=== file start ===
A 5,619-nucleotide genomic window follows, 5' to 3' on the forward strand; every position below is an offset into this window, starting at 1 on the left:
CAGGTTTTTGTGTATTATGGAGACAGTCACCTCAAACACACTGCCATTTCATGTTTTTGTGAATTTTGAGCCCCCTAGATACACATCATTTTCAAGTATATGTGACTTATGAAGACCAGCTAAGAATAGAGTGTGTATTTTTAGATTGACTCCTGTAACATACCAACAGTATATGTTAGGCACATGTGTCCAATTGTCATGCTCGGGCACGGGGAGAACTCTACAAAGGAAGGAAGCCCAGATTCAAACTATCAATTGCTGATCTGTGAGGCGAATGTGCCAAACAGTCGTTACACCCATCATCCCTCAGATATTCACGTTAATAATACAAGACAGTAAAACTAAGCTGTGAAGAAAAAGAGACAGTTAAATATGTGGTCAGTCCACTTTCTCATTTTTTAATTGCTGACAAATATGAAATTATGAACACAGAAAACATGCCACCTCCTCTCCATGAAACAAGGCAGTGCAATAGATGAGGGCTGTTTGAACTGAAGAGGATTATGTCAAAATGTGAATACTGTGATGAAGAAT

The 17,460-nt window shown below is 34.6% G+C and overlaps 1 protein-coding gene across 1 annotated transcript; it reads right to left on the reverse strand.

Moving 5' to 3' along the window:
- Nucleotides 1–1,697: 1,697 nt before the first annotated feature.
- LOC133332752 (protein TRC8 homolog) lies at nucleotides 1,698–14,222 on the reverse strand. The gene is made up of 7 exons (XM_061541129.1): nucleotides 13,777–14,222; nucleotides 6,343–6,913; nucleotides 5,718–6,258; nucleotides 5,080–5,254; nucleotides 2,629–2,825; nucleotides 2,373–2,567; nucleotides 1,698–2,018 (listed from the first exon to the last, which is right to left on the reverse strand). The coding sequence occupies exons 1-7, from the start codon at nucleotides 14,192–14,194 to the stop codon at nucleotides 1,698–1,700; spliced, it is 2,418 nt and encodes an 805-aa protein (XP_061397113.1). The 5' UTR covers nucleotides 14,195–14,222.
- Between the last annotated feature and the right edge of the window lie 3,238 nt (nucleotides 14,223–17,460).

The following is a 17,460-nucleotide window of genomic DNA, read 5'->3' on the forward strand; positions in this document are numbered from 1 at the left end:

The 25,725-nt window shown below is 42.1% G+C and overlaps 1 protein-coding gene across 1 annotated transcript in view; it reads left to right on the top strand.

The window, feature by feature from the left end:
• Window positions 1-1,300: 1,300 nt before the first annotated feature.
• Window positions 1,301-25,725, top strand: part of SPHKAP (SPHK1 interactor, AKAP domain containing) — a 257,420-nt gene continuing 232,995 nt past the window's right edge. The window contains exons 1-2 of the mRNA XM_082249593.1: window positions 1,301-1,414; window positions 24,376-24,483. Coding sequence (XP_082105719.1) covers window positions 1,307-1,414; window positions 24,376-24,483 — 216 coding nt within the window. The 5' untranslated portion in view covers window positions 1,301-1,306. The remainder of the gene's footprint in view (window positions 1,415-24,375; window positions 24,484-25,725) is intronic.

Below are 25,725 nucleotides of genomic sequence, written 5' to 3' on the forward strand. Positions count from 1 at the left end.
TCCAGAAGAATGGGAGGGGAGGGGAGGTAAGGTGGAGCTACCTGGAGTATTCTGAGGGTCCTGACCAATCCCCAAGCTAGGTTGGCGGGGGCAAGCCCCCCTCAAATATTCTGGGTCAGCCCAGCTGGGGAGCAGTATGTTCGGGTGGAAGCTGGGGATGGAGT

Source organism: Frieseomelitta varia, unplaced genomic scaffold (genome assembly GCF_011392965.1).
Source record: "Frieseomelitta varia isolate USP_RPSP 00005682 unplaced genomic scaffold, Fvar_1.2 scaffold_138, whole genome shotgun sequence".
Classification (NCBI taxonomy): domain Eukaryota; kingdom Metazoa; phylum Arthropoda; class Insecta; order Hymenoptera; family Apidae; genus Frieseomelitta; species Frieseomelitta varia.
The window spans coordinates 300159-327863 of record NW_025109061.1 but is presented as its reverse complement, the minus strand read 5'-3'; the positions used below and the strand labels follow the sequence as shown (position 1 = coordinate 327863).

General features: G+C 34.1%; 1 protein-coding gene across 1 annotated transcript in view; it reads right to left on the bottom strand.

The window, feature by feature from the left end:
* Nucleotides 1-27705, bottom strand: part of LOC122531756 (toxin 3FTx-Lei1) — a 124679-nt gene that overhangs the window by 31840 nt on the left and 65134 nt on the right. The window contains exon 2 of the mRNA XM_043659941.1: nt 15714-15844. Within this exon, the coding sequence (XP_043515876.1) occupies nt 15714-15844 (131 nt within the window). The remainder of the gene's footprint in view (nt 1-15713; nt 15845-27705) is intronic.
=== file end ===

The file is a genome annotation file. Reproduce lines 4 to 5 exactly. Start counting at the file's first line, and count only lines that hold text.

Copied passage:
Moving 5' to 3' along the window:
- Nucleotides 1–1,697: 1,697 nt before the first annotated feature.